Protect your investment against pests and termites with a thorough pest inspection
Otherwise known as a Termite Inspection
Termites cause more damage to property in Australia every year than all the natural disasters put together. Our Pest Inspections provide four aspects:
Identify Assess Advise Recommend
Identify termites & borers
Assess the extent of damage
Advise on conditions attractive to termites
Recommend how to reduce your risk of termite attack
The Australian Standard 4349.1 – 2007 specifies that a person doing pre- purchase residential building inspections needs to be "competent" and have "experience", there are no regulations to enforce this in NSW. Since the industry was deregulated by the state government in 2009, building and pest inspectors are no longer legally required to be licensed builders, termite specialists or to have professional indemnity insurance.
The difficulty for consumers is that typically their decision is price driven and they try to get the most inexpensive pre-purchase report thinking all Reports are the same. That sways people more than who is doing the job rather than their qualifications and years of experience.
Whereas our Termite Inspectors are both Qualified, with over 30 years experience and have the necessary Indemnity Insurances.
The contract to purchase a property relies on caveat emptor – buyer beware. The pest and building report identifies visible problems and helps buyers decide whether to proceed.
Termites can quickly damage a property. They can travel many metres to find timber to feed on and within a short time, a timber frame can be damaged and even lose its structural integrity.
It can be very difficult to identify a termite infestation, because they travel underground and often enter a building unseen. This is why an annual termite inspection is important – so that any signs of termites can be detected early on and a termite control program initiated. No new property owner wants to be faced with an unexpected pest infestation and the costs involved in repairing the damage.
The current owners of the property may have no idea that they have a termite infestation, so it pays to do your own due diligence before you make your final decision.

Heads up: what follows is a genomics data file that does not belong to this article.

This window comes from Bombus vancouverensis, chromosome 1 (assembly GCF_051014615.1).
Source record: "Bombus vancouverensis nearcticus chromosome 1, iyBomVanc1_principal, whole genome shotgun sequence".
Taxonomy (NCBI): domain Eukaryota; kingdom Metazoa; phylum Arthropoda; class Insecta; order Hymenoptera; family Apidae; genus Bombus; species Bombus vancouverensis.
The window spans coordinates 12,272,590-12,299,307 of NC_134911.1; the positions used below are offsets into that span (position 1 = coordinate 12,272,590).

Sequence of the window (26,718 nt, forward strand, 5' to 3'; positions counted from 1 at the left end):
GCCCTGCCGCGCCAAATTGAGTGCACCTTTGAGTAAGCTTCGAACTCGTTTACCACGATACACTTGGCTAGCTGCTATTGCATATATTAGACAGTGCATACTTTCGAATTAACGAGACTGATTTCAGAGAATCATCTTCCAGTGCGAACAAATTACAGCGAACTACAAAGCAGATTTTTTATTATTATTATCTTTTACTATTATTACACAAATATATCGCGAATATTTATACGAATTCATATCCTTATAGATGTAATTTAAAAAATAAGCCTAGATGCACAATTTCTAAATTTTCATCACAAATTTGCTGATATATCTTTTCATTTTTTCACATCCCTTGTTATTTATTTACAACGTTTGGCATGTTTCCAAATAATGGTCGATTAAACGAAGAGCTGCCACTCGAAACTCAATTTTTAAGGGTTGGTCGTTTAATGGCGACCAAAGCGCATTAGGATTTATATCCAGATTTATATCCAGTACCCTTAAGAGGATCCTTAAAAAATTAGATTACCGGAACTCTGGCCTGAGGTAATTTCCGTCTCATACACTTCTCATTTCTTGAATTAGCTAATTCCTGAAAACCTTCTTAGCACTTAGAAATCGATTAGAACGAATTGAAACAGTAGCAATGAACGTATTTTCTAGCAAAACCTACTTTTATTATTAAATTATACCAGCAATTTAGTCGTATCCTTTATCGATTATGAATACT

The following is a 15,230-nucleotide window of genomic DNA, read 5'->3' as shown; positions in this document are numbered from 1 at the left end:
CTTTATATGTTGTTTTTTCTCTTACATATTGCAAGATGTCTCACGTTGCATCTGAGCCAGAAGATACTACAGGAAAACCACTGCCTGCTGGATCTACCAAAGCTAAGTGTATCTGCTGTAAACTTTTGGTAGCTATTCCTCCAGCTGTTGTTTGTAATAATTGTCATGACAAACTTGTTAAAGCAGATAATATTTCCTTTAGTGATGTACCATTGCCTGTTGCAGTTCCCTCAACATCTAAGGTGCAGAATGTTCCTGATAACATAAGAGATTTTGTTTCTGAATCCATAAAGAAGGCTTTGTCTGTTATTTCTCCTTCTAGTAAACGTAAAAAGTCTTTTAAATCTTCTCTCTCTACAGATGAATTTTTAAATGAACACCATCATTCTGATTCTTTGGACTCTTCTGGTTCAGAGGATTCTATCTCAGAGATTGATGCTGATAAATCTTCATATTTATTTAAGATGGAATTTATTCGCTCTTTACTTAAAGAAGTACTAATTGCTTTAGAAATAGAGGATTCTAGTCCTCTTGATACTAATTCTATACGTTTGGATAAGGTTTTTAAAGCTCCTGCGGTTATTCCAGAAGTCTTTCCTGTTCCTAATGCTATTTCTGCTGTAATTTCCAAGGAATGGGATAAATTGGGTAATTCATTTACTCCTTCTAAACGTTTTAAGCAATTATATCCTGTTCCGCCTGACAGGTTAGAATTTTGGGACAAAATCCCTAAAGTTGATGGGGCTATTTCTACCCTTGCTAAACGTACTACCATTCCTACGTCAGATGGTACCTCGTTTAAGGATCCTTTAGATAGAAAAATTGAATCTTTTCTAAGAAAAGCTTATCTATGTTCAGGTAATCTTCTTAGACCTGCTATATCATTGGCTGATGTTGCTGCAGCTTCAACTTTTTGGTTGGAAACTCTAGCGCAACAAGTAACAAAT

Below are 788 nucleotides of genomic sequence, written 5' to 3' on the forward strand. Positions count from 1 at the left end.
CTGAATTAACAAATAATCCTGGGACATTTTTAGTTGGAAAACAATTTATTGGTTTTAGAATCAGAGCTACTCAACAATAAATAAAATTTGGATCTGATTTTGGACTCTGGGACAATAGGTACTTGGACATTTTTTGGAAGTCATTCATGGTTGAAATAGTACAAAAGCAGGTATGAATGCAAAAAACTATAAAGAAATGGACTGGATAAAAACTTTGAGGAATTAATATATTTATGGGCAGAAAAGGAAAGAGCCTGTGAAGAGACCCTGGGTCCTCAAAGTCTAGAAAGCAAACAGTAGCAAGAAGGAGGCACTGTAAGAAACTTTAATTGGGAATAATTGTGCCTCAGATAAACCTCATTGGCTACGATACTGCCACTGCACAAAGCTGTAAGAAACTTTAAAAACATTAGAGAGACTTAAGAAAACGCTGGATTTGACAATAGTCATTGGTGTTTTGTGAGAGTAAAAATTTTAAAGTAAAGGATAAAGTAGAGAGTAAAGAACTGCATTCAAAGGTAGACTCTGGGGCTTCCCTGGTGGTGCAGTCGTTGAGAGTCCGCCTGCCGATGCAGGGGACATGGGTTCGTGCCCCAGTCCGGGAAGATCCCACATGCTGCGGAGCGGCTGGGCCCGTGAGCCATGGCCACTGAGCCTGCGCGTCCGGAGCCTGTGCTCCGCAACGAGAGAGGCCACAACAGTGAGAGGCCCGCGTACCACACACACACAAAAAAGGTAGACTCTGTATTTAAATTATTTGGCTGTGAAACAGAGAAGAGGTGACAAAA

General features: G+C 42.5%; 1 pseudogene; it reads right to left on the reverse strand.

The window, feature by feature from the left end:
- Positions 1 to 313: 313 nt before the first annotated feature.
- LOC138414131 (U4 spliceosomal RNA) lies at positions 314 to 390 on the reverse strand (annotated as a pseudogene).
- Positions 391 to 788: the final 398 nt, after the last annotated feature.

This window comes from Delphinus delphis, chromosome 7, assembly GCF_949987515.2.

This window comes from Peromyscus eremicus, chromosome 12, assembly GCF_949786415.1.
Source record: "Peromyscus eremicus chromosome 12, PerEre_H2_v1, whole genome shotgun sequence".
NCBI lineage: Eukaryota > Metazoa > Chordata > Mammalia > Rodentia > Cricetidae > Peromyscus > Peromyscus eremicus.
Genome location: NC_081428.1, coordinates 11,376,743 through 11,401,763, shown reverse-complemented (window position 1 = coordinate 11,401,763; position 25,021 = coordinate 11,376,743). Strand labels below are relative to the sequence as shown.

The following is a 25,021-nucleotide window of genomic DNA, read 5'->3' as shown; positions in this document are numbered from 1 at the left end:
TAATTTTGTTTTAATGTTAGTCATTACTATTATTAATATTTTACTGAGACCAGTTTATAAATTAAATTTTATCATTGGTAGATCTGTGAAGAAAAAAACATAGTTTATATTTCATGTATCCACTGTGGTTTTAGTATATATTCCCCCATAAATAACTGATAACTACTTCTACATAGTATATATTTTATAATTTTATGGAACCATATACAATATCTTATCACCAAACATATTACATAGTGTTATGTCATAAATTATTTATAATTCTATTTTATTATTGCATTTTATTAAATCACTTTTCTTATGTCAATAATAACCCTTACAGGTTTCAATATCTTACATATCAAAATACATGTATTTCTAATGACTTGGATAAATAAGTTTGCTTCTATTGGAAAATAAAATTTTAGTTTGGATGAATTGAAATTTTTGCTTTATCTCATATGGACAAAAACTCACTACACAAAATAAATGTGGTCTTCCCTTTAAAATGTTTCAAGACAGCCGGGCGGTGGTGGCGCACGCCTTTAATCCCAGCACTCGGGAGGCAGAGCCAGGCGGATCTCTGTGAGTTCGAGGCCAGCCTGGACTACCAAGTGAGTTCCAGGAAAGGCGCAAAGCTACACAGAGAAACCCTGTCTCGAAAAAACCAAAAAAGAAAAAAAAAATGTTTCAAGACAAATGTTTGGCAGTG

Also, many financial institutions won’t lend money to purchase a property without a professional pest inspection report.
Our Licensed Pest Inspector will inspect for evidence of old termite activity as well as current infestations and will document any infestations and any visible damage caused by the termites. The inspection report may also describe whether a termite barrier exists on the property and whether any remedial control programs have been put in place.
Firstly, the obvious fact is that two pairs of eyes inspecting the one house are more likely to ensure that all faults are detected.
Secondly, the building and pest inspection processes are very different. A "jack of all trades" approach is inadequate. The Australian Standard stipulates that the pest report is classified as a "special purpose report" and a specialised report separate to that of the building report must be produced. Therefore, it is our opinion that two separate inspectors should always be used.
The consultant should inspect all accessible parts of the property. These include the following areas:
You may like to ask that a particular part of the property also be inspected. The following items would normally be included in a building inspection report:
The consultant normally wouldn't check things such as:
Reports are in accordance with the Australian Standards, AS 4349.1-2007, AS 4349.3-2010 and AS 4349.0-2007.
Timber Pest Inspections offer the confidence and assurance required to eliminate the possibility of termite and other timber pest activity. As purchasing a home is a major investment, a Timber Pest Inspection can provide assurance in eliminating the possibility of termite and other timber pest activity. For peace of mind, and at a minimal cost, our certified Pest Inspector will conduct a thorough and professional Pre-Purchase Visual Timber Pest Inspection.